Eye Candy for Today: Pedro Alexandrino still life

Pedro Alexandrino still life
Grapes and Peaches, Pedro Alexandrino

On Google Art Project. Hi-res downloadable file on Wikimedia Commons. Original is in the Pinacoteca do Estado de São Paulo.

A beautiful still life by a turn of the 20th century Brazilian artist I stumbled across on the Google Art Project. I’ll see if I can dig up more for a future post.


Kathleen Dunphy

Kathleen Dunphy
Northern California artist Kathleen Dunphy works both in the studio and on location, but even her studio landscapes have the kind of fresh immediacy often associated with painting on location.

In her pursuit of the character of light evocative of particular times of day, seasons and weather conditions, she employs a crisp, direct and painterly approach. I particularly enjoy her sensitivity to muted value contrasts in scenes of mist, fog and overcast daylight.

Dunphy studied at the Academy of Art College in San Francisco, where her instructors included Craig Nelson and Brian Blood, and has studied more informally with painters like Kevin MacPherson, Dan Gerhartz, Scott Christensen and T. Allen Lawson.

On her website you will find examples of her studio and location painting, as well as a selection of still life. Dunphy teaches plein air workshops both in California and out of state.

There is a podcast interview with Dunphy on Artists Helping Artists, a YouTube video with a brief bit of discussion about her plein air process, and a bit more detail on Dunphy’s blog.


Eye Candy for Today: Moran’s Green River Cliffs

Green River Cliffs, Wyoming, Thomas Moran
Green River Cliffs, Wyoming, Thomas Moran

On Wikimedia Commons. Original is in the National Gallery of Art, DC.

The most striking of Moran’s dramatic paintings of the American West —which is saying something.

For more, see my post on Thomas Moran.


Francesco Francavilla

Francesco Francavilla
Italian comics artist Francesco Francavilla is known for his cover and interior art for numerous series for the American comics market, to which he brings a wonderful pulp/flim-noir sensibility.

In addition to his cover and interior sequential art for various company-owned series, he has attracted attention with his creator-owned series Black Beetle, the visual subject matter of which, of course, is right up his alley.

Francavilla’s blog and website seem to have suffered from a lack of attention in recent months, and the latter is unfinished in places, but there still enough of his artwork there to enjoy.

[Addendum: Reader Jerry A! has written to let me know that Francavilla has moved his online attention to Twitter (@f_francavilla) and Tumblr: http://francavillarts.tumblr.com.]


Gustave Doré

Gustave Dore
When I was growing up, there were several books in the house that helped prompt my interest in art. A couple of them, in particular, impressed me with the power of drawing and printmaking.

One was a 1948 edition of Dante’s The Divine Comedy, illustrated by Gustave Doré; another was a Dover edition of Doré’s Bible illustrations that my father picked up some years later. Both of them popped my eyes out of my impressionable young head at the time, and I still have both on my bookshelves.

Louis August Gustave Doré (also known as “Paul” Gustave Doré for reasons of which I’m unsure) was French artist active in the early to mid 19th century. Though he also worked as a painter and sculptor, it is for his work as an illustrator and engraver that he is best known.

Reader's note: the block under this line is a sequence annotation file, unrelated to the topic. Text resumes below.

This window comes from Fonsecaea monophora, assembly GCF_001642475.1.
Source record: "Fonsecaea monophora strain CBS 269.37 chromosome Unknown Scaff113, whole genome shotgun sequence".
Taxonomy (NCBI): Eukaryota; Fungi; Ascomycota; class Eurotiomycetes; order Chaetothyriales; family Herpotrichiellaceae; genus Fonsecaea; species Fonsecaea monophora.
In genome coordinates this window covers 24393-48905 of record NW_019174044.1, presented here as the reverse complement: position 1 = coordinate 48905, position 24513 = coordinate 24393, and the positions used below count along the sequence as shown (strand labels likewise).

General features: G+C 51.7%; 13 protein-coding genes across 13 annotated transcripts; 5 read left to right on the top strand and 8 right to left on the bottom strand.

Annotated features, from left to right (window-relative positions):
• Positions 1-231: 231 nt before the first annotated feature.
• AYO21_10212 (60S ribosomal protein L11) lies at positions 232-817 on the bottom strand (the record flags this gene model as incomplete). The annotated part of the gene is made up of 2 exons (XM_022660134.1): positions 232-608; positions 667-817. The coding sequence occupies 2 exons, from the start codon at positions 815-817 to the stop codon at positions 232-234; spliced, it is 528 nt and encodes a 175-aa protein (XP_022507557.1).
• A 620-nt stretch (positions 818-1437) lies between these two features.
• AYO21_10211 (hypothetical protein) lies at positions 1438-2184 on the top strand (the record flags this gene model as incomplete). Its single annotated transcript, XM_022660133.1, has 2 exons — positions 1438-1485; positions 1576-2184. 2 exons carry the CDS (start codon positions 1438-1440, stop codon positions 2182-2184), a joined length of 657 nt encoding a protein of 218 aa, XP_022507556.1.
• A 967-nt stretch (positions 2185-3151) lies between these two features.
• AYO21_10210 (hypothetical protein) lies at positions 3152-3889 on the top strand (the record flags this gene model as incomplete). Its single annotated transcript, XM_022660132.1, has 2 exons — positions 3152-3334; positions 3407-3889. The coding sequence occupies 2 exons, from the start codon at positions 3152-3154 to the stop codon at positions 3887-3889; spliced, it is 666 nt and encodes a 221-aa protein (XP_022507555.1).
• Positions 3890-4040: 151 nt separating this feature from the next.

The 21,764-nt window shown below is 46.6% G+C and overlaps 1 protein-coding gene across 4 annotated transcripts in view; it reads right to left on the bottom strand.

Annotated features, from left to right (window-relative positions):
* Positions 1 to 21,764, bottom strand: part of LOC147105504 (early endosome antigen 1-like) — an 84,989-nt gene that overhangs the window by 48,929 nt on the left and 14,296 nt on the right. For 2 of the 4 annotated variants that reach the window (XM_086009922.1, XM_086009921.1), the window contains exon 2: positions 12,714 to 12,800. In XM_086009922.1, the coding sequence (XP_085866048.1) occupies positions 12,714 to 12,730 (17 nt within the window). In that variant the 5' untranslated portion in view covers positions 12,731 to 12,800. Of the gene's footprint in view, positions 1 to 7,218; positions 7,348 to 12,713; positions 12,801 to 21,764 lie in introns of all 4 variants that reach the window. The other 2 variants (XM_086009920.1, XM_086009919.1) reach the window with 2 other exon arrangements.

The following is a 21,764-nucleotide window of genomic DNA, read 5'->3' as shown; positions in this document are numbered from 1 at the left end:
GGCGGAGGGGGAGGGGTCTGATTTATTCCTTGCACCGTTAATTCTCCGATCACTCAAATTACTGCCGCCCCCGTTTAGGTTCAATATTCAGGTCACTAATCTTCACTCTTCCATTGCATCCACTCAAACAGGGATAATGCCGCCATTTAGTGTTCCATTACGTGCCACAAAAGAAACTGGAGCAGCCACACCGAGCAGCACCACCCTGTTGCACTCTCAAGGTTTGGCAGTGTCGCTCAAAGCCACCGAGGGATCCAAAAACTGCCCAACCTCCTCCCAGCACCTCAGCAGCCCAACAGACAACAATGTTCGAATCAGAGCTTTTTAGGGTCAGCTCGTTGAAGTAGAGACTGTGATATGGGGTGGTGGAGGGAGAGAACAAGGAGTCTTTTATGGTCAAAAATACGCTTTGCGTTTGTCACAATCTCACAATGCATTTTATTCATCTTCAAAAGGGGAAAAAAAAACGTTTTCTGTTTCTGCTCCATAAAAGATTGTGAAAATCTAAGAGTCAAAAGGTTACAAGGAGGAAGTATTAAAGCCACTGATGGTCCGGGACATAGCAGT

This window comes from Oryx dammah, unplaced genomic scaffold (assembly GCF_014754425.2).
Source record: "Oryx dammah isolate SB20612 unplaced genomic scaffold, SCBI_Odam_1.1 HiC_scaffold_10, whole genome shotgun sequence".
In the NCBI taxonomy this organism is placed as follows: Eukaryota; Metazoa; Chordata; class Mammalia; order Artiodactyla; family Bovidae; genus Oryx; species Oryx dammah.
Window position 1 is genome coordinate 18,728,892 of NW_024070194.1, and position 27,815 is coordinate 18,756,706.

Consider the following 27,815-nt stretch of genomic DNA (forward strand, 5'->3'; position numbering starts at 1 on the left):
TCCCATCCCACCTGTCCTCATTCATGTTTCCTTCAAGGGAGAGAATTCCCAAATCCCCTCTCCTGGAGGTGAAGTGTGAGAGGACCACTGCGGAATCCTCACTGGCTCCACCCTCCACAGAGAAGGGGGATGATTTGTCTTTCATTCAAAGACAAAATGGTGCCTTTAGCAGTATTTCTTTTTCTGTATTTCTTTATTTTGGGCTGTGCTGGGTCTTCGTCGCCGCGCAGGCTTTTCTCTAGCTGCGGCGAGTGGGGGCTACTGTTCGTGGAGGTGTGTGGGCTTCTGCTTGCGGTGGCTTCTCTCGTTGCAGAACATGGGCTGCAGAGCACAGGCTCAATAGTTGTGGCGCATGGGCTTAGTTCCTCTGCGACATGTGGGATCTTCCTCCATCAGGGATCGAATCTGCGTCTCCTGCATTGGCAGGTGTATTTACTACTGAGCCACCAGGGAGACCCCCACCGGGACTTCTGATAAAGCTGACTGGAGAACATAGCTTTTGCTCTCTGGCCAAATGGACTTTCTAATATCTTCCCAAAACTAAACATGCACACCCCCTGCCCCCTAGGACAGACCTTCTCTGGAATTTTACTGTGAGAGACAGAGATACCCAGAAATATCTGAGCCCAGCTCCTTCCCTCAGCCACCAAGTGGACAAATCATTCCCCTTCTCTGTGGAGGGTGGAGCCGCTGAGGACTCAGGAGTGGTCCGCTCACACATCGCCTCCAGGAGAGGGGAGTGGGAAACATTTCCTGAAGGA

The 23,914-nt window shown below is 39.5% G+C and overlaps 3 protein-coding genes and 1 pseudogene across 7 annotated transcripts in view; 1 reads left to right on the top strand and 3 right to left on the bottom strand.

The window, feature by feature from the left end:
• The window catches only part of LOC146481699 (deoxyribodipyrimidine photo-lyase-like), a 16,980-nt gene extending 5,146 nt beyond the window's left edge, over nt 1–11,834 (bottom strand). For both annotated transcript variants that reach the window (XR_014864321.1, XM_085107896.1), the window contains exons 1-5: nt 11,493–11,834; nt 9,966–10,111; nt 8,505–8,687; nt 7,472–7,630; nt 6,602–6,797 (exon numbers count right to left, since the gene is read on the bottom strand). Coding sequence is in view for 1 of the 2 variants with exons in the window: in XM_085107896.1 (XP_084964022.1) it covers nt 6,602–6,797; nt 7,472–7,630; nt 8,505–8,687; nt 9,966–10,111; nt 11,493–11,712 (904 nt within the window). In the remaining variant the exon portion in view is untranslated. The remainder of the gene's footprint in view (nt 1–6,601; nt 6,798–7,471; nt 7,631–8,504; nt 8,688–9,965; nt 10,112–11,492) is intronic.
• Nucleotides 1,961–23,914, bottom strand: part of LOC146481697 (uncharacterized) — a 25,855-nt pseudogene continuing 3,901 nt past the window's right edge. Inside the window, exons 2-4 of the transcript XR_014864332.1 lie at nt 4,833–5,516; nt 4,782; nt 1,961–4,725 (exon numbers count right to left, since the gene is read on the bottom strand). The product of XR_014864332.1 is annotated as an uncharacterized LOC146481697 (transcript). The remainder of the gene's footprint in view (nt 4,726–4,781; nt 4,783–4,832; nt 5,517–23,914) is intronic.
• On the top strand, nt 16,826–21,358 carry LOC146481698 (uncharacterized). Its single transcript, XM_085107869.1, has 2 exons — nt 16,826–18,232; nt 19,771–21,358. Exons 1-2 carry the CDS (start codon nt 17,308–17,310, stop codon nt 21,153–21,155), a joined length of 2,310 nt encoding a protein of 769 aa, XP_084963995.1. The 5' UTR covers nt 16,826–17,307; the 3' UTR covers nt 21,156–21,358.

In addition to the works mentioned above, Doré illustrated new (at the time) editions of a number of classics; his illustrations for which, in turn, have made his interpretations of them classics themselves. These include an essentially definitive version of Cervante’s Don Quixote (images above, ninth down, also here), Milton’s Paradise Lost, Coleridge’s Rime of the Ancient Mariner, and Poe’s The Raven, along with works by Shakespeare, Balzac, Rabelais and many others.

My personal favorites remain his dramatic interpretation of The Divine Comedy (images above, top eight) and his viscerally powerful illustrations of scenes from the Bible (above, bottom five).

Dover Publications has a long history of publishing inexpensive editions of collections of Doré’s illustrations. They may not be as sharp as more expensive editions, but the price brings them within reach of many.

I really like my edition of The Divine Comedy, with both the text and Doré’s illustrations. The only comparable edition I can find on Amazon is this one. I haven’t seen it, but the Amazon preview looks like the reproductions are good.

You can find numerous books with Doré’s engravings and illustrations on Amazon.com, including most of the Dover editions. As usual lately, however, you have to weed your way through all of the editions Amazon is pushing that exist only as Kindle eBooks to find the available real books.

There are extensive collections of Doré’s engravings (and some paintings) on Wikipaintings and Wikimedia Commons, as well as other sources I’ve listed below. The size and quality of the reproductions varies widely, and you have to do a bit of hunting to find the best quality images.

There is an exhibition of Doré’s work currently at the Musée d’Orsay in Paris Gustave Doré (1832–1883): Master of Imagination, that is on view until 11 May, 2014.

American painter Thomas Paquette has written to let me know that someone he knows has made available on eBay two original wood engraving blocks for illustrations from Doré’s Bible, Cain Slaying Able and Expulsion from the Garden of Eden. (The current owner came by them because his grandfather acquired them when on an excursion in Europe as a sign painter for Buffalo Bill Cody’s Wild West Show!) I’ve shown those two illustrations, and an image of one of the wood engraving blocks, in the bottom three images above.